- A bankruptcy attorney: Bankruptcy is a serious decision, but it could help get you financially stable if you have overwhelming debt. But bankruptcy won’t discharge certain types of debt. For example, most Chapter 7 or Chapter 13 bankruptcy filings won’t eliminate student loan debt.
- Debt Management Plan: This method consolidates your debt into a more manageable monthly payment and lower interest rate.
- A personal loan: One larger personal loan can be used to consolidate several smaller loans, leaving you with one fixed-rate monthly payment. If you can qualify for one, this can be a good way to streamline your finances and improve your credit score.
- Set up a payment plan: Having a simple, manageable payment plan can be all you need to start chipping away at your debt.
The Bottom Line
Charge-offs are often the result of loan mismanagement. While they can leave a stain on your credit report and borrowing ability for years, borrowers have options to address this negative mark. Always try to negotiate with your creditor first to see if some form of repayment could remove the entry entirely. If that fails, paying back the debt is much better than pretending it doesn’t exist. However, if repayment seems overwhelming, consider the above options to get your financial situation back on track.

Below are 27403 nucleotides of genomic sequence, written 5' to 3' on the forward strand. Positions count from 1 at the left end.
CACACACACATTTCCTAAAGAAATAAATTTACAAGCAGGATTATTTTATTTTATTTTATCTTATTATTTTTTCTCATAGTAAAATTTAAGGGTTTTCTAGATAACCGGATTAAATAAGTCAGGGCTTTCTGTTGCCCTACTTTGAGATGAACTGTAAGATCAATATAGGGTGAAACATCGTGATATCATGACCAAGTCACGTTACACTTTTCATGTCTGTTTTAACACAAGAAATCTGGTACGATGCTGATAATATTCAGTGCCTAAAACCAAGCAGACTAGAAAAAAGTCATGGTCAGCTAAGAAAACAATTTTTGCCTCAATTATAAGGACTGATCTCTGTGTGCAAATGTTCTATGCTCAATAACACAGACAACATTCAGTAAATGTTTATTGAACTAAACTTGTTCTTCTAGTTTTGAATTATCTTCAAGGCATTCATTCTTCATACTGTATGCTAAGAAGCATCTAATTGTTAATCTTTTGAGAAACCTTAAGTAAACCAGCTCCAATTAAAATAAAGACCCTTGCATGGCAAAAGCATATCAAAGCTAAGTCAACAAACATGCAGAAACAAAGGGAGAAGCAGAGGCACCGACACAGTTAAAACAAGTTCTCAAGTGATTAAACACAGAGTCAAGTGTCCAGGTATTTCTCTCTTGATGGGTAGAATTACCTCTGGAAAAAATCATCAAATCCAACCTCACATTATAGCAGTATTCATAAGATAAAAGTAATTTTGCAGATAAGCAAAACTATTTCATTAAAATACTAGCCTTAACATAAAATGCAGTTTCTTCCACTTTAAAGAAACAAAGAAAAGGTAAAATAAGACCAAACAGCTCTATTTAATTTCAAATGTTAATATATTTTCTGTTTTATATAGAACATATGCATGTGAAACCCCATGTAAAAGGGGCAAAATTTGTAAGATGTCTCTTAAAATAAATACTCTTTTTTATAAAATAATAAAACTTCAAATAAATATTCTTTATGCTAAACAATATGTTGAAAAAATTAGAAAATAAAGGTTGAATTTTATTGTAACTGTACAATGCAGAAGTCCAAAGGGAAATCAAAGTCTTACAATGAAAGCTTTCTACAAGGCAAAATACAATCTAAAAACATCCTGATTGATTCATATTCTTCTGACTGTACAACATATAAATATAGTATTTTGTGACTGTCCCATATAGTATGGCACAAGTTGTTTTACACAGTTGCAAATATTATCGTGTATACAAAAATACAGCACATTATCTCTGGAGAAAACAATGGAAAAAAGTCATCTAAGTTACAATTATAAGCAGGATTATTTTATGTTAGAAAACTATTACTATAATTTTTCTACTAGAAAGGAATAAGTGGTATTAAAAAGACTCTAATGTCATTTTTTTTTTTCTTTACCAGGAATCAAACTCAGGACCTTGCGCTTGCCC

Yes, your account can be charged-off in this case if your payments haven’t met the monthly minimum and your account is delinquent. Your account can also be charged-off if you file for bankruptcy.